Are Labour and Ed Miliband winning? Shadow chancellor Ed Balls has been left floundering as his critique of the economy woefully under-estimated both the extent and the robustness of the recovery. His credibility has been blasted. As for the party more generally, its flirtation with welfare reform and its new working party on a “zero-based spending review” – whatever that is – suggests a capitulation and a failure to resolve the existential challenge that it faces: what is it, exactly, that a social democratic party can offer voters in an era of high budget deficit and shockingly high levels of government debt – now at more than £1.2 trillion (circa 77 per cent of GDP) and still rising? The image of former Treasury Secretary Liam Byrne’s 2010 near-criminal leaving note to his successor – “all the money’s gone” – is hard to erase from the memory. Now the route of more deficit spending is effectively closed and more tax rises at this stage would be intolerable for voters, it is hard to see what radical reforming vision Labour can offer.

What is Labour for? And where is its alternative grand strategy? There is precious little sign of one under the reputational rubble of Falkirk and the task it faces in convincing voters – particularly in Scotland – that in many constituencies it is bound to the wishes of Len McCluskey and the unions.

So has it been a good year for Labour? It can hardly be said to be winning when its opinion poll lead has halved from 11.3 per cent at the start of 2013 to 6 per cent now. It might be argued that by contrast, Ed Miliband has had a good 12 months. His offer of a cut in household energy bills was a hit with voters, together with his attacks on payday lenders and the continuing ineptitude of banking executives. His defence of his late father in the face of a Daily Mail assassination won widespread sympathy.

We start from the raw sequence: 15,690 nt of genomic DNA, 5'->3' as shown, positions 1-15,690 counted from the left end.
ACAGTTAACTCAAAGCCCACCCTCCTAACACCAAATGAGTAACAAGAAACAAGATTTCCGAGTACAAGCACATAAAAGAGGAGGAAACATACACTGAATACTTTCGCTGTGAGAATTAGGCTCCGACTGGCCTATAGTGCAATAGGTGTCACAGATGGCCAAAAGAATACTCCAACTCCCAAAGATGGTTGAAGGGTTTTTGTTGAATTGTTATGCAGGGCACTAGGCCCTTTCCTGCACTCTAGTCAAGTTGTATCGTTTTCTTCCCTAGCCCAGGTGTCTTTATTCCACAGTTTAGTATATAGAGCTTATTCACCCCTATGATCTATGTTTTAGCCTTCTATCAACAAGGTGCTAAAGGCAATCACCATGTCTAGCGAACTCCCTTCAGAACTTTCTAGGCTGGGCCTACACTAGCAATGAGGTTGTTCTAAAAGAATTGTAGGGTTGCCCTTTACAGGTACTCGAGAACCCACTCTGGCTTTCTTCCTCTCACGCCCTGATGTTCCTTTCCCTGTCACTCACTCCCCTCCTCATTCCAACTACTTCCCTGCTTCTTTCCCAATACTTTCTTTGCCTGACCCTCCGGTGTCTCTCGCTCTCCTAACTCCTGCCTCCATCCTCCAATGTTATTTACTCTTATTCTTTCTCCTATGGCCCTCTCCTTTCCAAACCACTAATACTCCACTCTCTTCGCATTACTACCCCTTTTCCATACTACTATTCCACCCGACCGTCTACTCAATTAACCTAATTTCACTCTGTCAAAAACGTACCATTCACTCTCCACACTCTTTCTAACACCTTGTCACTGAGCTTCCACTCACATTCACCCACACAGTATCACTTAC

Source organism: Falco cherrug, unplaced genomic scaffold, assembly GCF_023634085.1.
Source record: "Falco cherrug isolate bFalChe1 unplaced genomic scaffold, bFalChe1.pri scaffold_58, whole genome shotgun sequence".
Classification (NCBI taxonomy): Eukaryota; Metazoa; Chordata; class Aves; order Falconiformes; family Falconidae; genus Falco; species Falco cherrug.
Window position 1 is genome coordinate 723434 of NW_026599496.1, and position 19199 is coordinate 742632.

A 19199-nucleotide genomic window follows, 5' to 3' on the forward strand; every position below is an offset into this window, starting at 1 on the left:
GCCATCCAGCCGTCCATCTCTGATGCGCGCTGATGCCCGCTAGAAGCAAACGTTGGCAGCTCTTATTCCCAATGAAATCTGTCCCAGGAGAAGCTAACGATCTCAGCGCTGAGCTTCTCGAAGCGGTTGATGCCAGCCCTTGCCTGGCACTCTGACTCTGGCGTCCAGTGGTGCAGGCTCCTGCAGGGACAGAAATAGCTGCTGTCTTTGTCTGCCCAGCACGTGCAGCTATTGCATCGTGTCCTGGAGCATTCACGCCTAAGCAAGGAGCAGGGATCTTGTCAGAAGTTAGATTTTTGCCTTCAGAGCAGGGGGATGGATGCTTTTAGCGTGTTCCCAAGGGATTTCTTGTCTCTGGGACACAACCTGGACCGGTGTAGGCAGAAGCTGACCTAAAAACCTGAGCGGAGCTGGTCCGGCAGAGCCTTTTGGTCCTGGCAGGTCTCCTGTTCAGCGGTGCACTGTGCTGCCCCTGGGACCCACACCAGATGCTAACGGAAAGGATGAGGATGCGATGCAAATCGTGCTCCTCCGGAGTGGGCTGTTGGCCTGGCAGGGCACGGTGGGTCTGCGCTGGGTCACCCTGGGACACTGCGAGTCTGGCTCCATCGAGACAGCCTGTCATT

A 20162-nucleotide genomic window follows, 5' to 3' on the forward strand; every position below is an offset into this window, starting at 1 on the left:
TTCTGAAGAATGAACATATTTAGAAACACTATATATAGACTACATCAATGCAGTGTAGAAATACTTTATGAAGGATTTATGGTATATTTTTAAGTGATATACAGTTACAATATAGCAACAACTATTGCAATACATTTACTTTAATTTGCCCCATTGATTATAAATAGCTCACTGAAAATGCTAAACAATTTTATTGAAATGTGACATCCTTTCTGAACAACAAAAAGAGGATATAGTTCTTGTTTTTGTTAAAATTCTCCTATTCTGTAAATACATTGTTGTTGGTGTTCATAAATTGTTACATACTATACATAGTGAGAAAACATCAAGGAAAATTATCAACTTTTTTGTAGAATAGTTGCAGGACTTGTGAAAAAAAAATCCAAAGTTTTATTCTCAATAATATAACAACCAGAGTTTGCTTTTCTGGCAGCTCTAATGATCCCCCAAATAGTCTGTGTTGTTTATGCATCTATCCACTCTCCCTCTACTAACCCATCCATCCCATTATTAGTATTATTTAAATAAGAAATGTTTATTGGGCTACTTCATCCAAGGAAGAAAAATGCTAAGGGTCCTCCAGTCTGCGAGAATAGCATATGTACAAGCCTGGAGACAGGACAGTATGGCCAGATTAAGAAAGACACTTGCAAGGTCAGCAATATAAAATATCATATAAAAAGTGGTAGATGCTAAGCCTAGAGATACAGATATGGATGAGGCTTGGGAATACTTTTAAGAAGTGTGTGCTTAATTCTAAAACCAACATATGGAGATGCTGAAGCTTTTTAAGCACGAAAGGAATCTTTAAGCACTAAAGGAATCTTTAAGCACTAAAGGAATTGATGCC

But is Miliband winning? His personal poll standing has fallen, not risen. A year ago this stood at minus 21 per cent. Today it is nearer minus 34 per cent. That does not at all look like a winning run.

Is Ukip winning? It looks set to trounce the Tories and Lib Dems in the European elections. But already the conventional wisdom has it that this will be a rebellious, one-off, anti-politics spasm. Conservative paranoia, say party apologists, will abate after a few weeks and its fortunes will recover. Ukip’s victory will be seen as Pyrrhic. But the standing of Cameron as a national leader will be diminished.

What of the SNP? Surely it is winning? The party can reasonably hope to narrow the opinion poll margin by which the Yes campaign is trailing the No vote. But Scotland could be set on course for a narrow result either side of the independence question. A narrow defeat for the Yes campaign would see no resolution of the issue. The SNP would fight on, its grievance politics increasingly fuelled by the relentless growth of the London megalopolis and an ever more unbalanced UK. Scottish politics is set to be mired in a continuing war of indyref attrition. Households and businesses will remain uncertain and confused as to what – or who – will determine their future rates and taxes. How can such an outcome possibly be hailed as a victory?

It never does to write a year off just as it has barely begun. But be prepared for a year of thwarted promise and resolution in which very little is in fact resolved – a year in which nobody wins.